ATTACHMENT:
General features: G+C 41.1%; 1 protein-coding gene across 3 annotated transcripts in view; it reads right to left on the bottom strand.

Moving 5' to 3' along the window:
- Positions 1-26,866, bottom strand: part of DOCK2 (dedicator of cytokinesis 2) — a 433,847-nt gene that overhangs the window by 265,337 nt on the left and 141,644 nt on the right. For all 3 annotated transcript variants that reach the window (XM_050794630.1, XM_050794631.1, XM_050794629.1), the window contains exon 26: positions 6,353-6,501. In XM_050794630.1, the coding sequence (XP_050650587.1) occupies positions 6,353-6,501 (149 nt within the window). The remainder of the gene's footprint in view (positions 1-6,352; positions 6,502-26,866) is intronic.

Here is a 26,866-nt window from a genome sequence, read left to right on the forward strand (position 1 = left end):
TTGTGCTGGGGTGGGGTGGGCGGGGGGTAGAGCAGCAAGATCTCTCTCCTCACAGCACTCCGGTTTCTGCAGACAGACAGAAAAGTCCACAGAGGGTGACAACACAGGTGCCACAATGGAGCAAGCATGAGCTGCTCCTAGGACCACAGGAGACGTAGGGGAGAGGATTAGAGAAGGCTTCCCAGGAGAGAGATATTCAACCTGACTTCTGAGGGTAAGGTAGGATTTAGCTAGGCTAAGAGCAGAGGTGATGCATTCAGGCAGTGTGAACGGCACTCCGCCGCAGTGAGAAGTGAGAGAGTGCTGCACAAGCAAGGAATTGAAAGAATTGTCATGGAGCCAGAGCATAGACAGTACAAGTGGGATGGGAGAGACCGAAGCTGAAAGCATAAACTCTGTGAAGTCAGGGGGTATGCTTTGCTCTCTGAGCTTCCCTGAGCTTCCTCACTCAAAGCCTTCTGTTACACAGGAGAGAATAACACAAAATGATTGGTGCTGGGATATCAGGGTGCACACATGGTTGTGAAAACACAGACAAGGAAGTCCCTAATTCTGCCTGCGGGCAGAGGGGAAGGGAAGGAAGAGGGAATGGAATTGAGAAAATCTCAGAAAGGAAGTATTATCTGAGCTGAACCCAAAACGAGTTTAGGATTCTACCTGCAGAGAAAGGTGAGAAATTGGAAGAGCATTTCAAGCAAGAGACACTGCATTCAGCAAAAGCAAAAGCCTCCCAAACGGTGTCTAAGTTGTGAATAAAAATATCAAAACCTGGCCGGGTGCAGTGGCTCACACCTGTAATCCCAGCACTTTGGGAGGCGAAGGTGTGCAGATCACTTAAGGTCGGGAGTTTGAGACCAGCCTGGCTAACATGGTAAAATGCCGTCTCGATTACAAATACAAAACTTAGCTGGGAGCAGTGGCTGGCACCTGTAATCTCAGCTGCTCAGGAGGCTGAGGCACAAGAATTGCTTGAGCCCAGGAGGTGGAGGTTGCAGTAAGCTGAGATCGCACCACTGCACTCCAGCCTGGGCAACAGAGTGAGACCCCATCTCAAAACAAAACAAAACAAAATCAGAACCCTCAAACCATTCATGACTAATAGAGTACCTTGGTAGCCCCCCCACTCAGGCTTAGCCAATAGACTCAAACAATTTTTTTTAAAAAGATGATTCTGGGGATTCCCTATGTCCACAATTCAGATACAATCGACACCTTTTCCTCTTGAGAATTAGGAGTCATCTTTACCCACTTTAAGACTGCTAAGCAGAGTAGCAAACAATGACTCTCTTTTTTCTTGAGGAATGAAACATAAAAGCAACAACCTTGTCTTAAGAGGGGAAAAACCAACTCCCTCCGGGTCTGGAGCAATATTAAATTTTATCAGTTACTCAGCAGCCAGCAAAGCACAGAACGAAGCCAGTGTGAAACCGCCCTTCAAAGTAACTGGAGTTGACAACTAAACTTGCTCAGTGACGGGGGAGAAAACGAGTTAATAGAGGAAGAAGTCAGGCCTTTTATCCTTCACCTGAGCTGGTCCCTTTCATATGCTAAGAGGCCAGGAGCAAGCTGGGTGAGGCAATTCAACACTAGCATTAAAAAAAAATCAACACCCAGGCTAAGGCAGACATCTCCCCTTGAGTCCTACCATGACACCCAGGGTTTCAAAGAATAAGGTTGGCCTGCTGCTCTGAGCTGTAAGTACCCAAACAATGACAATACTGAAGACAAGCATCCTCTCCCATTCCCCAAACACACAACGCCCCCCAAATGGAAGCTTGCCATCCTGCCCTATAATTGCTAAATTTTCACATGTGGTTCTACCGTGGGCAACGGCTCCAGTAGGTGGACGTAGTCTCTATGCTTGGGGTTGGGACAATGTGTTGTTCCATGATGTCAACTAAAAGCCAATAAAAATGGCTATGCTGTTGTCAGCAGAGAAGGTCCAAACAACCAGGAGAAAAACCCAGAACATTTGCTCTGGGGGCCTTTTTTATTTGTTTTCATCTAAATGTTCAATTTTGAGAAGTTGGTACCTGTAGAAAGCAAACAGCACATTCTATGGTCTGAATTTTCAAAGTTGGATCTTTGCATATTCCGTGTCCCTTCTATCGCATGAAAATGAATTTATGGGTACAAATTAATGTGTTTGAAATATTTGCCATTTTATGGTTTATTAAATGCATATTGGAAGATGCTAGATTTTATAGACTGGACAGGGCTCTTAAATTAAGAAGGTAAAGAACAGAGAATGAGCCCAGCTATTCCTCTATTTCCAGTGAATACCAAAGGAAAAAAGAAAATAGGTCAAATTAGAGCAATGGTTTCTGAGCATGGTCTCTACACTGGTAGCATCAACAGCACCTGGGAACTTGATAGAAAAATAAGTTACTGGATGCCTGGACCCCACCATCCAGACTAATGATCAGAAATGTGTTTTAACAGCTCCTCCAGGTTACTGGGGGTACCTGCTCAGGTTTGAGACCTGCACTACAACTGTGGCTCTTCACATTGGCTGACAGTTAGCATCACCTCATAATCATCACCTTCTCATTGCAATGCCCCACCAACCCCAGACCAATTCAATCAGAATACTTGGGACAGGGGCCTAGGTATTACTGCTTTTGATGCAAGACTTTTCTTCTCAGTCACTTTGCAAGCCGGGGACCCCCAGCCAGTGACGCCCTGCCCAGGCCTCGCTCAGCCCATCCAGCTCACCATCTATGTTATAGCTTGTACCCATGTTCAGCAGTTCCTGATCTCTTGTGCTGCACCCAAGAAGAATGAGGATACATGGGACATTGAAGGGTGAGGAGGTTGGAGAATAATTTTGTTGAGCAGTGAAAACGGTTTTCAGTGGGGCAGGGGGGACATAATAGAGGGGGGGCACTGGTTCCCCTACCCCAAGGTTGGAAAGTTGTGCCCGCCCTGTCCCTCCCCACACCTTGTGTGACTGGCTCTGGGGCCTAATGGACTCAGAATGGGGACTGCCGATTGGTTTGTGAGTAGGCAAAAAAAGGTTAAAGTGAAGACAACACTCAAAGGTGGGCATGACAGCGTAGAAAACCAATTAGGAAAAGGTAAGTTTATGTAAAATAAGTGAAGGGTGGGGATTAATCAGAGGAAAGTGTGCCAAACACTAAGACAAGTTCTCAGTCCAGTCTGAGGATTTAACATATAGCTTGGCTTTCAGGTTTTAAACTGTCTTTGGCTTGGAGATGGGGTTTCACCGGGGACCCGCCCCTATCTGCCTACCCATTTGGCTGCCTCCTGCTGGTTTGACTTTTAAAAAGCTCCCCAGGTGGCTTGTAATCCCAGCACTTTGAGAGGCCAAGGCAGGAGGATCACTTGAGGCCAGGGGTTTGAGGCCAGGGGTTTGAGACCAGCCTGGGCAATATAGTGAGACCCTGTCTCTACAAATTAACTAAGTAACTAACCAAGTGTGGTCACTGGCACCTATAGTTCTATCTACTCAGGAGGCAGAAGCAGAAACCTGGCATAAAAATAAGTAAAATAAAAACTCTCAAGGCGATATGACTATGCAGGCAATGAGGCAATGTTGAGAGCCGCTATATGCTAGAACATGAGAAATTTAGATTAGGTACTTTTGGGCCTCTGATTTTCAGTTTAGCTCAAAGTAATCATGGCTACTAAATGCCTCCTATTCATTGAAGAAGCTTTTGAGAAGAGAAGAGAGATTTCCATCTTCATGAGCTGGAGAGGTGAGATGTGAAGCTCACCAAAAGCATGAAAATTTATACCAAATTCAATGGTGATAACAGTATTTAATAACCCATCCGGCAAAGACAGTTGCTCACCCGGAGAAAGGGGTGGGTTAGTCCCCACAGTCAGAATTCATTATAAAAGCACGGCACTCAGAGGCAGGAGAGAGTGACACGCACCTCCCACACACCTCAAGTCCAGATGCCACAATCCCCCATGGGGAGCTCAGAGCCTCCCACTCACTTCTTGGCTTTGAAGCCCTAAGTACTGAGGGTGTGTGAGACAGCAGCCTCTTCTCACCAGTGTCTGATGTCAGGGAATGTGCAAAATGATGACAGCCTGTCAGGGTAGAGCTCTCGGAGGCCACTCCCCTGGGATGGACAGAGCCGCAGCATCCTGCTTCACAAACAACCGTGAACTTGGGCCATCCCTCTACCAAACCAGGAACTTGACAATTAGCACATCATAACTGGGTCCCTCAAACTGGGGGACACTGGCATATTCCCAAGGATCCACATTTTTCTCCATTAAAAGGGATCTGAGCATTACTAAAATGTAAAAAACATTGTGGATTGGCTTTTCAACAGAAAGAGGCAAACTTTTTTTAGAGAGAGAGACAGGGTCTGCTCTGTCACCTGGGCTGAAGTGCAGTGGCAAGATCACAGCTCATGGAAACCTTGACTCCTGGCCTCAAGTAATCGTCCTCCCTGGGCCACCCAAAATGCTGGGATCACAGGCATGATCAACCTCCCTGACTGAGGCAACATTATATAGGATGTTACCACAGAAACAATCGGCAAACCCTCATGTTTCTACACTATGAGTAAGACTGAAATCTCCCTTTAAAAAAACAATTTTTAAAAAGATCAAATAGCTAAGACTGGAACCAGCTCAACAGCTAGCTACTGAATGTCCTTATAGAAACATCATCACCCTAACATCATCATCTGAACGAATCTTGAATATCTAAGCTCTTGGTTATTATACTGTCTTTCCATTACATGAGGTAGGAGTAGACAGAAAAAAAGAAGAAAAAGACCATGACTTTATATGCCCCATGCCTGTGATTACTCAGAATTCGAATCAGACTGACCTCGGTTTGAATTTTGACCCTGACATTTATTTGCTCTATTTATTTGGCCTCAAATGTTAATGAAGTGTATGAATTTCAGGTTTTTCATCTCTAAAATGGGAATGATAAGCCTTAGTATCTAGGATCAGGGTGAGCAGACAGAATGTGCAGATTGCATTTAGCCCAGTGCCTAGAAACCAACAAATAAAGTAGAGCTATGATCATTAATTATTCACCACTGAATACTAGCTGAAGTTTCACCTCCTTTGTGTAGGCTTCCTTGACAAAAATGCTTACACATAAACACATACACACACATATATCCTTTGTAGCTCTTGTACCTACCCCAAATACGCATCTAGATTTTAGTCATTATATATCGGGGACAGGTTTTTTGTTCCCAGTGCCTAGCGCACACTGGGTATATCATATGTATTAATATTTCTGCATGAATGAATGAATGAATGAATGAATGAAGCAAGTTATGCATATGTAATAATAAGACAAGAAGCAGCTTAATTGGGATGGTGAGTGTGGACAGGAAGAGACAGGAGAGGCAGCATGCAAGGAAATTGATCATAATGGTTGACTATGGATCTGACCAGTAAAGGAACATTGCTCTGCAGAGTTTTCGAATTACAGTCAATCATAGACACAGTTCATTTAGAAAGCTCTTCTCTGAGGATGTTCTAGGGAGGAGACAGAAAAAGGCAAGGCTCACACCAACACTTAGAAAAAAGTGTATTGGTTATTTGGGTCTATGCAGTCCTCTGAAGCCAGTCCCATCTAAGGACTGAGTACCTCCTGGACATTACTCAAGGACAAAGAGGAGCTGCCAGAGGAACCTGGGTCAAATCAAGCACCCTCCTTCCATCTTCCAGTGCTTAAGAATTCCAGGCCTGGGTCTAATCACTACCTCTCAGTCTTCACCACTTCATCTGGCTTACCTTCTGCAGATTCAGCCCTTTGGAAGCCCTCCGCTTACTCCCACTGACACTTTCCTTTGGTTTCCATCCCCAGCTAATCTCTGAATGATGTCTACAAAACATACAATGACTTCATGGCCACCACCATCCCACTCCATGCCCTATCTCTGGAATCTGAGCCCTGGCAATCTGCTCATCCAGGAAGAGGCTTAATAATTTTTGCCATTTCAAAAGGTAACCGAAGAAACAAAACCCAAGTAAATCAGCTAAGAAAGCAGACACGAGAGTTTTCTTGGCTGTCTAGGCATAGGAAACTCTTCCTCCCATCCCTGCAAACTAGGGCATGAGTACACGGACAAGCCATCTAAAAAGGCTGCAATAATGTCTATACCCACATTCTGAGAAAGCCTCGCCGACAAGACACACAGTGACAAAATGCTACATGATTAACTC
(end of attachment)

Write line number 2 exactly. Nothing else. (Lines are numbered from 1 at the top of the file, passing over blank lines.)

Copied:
Moving 5' to 3' along the window: